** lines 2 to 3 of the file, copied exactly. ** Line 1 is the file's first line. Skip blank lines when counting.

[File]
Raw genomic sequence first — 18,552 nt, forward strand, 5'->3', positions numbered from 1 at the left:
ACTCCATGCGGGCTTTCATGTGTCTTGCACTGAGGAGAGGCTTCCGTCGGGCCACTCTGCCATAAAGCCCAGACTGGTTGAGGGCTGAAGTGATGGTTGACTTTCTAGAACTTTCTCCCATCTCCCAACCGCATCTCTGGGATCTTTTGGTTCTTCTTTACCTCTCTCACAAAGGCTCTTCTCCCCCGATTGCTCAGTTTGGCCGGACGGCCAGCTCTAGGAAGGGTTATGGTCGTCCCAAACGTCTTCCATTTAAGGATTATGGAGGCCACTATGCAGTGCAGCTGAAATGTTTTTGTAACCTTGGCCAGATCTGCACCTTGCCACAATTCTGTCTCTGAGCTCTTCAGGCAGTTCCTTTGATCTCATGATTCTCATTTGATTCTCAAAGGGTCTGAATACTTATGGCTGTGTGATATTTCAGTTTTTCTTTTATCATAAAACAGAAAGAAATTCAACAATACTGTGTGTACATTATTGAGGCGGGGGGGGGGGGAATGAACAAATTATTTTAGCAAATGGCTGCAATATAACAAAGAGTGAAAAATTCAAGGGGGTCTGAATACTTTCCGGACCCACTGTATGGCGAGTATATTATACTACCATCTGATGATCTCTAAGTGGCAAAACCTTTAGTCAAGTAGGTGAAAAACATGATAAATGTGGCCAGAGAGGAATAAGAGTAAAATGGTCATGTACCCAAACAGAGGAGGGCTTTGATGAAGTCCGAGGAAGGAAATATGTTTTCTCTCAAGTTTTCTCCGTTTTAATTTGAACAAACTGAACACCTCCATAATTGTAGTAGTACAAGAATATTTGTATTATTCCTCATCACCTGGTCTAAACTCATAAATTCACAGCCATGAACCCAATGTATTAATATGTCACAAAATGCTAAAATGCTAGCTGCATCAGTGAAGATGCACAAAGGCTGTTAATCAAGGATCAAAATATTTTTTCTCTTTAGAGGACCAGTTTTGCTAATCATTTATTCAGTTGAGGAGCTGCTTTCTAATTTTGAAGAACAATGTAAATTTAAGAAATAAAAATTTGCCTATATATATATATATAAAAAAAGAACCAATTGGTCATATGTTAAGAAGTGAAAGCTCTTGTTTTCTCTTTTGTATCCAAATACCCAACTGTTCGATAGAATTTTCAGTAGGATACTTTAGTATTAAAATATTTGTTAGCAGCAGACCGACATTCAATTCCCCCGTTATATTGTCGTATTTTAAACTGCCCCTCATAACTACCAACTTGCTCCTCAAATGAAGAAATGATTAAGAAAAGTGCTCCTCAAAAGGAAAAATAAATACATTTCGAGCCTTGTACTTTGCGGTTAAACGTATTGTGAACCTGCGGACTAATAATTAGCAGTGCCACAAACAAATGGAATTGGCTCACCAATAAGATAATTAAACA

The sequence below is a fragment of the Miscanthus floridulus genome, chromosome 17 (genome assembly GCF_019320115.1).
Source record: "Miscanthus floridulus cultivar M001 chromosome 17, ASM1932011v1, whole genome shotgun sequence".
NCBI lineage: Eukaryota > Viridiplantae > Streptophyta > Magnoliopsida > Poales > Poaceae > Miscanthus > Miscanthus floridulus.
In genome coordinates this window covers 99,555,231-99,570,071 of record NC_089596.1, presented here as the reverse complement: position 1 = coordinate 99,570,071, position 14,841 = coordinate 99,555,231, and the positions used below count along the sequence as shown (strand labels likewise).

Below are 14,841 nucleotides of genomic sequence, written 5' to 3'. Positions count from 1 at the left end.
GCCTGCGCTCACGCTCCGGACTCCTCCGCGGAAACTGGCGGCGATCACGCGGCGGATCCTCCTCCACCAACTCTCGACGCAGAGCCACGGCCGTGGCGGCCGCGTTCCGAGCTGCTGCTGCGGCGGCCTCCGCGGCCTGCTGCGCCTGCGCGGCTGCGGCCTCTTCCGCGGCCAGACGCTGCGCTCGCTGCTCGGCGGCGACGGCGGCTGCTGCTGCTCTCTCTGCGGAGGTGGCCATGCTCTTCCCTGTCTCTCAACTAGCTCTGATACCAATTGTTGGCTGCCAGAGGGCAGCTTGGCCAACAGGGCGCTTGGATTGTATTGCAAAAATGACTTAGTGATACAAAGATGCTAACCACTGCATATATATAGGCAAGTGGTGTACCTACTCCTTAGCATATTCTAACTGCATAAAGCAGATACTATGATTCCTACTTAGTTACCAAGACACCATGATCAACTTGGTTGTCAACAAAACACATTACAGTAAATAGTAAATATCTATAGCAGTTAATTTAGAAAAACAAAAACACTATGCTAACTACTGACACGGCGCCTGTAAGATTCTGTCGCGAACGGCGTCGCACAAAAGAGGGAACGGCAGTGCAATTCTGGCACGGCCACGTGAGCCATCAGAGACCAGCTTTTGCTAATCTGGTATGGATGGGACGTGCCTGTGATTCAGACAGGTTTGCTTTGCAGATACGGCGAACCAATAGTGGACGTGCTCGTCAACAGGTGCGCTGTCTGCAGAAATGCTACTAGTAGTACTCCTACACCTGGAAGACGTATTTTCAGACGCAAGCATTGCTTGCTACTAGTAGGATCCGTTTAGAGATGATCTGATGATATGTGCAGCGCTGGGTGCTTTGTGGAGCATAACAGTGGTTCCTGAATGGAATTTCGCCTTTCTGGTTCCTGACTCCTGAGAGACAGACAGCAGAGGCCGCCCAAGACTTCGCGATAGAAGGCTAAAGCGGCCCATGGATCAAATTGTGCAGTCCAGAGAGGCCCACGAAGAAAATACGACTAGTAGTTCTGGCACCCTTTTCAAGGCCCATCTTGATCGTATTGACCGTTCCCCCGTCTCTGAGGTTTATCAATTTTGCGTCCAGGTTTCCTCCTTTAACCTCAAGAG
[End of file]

ACTCCATGCGGGCTTTCATGTGTCTTGCACTGAGGAGAGGCTTCCGTCGGGCCACTCTGCCATAAAGCCCAGACTGGTTGAGGGCTGAAGTGATGGTTGACTTTCTAGAACTTTCTCCCATCTCCCAACCGCATCTCTGGGATCTTTTGGTTCTTCTTTACCTCTCTCACAAAGGCTCTTCTCCCCCGATTGCTCAGTTTGGCCGGACGGCCAGCTCTAGGAAGGGTTATGGTCGTCCCAAACGTCTTCCATTTAAGGATTATGGAGGCCACTATGCAGTGCAGCTGAAATGTTTTTGTAACCTTGGCCAGATCTGCACCTTGCCACAATTCTGTCTCTGAGCTCTTCAGGCAGTTCCTTTGATCTCATGATTCTCATTTGATTCTCAAAGGGTCTGAATACTTATGGCTGTGTGATATTTCAGTTTTTCTTTTATCATAAAACAGAAAGAAATTCAACAATACTGTGTGTACATTATTGAGGCGGGGGGGGGGGGAATGAACAAATTATTTTAGCAAATGGCTGCAATATAACAAAGAGTGAAAAATTCAAGGGGGTCTGAATACTTTCCGGACCCACTGTATGGCGAGTATATTATACTACCATCTGATGATCTCTAAGTGGCAAAACCTTTAGTCAAGTAGGTGAAAAACATGATAAATGTGGCCAGAGAGGAATAAGAGTAAAATGGTCATGTACCCAAACAGAGGAGGGCTTTGATGAAGTCCGAGGAAGGAAATATGTTTTCTCTCAAGTTTTCTCCGTTTTAATTTGAACAAACTGAACACCTCCATAATTGTAGTAGTACAAGAATATTTGTATTATTCCTCATCACCTGGTCTAAACTCATAAATTCACAGCCATGAACCCAATGTATTAATATGTCACAAAATGCTAAAATGCTAGCTGCATCAGTGAAGATGCACAAAGGCTGTTAATCAAGGATCAAAATATTTTTTCTCTTTAGAGGACCAGTTTTGCTAATCATTTATTCAGTTGAGGAGCTGCTTTCTAATTTTGAAGAACAATGTAAATTTAAGAAATAAAAATTTGCCTATATATATATATATAAAAAAAGAACCAATTGGTCATATGTTAAGAAGTGAAAGCTCTTGTTTTCTCTTTTGTATCCAAATACCCAACTGTTCGATAGAATTTTCAGTAGGATACTTTAGTATTAAAATATTTGTTAGCAGCAGACCGACATTCAATTCCCCCGTTATATTGTCGTATTTTAAACTGCCCCTCATAACTACCAACTTGCTCCTCAAATGAAGAAATGATTAAGAAAAGTGCTCCTCAAAAGGAAAAATAAATACATTTCGAGCCTTGTACTTTGCGGTTAAACGTATTGTGAACCTGCGGACTAATAATTAGCAGTGCCACAAACAAATGGAATTGGCTCACCAATAAGATAATTAAACA

The sequence below is a fragment of the Miscanthus floridulus genome, chromosome 17 (genome assembly GCF_019320115.1).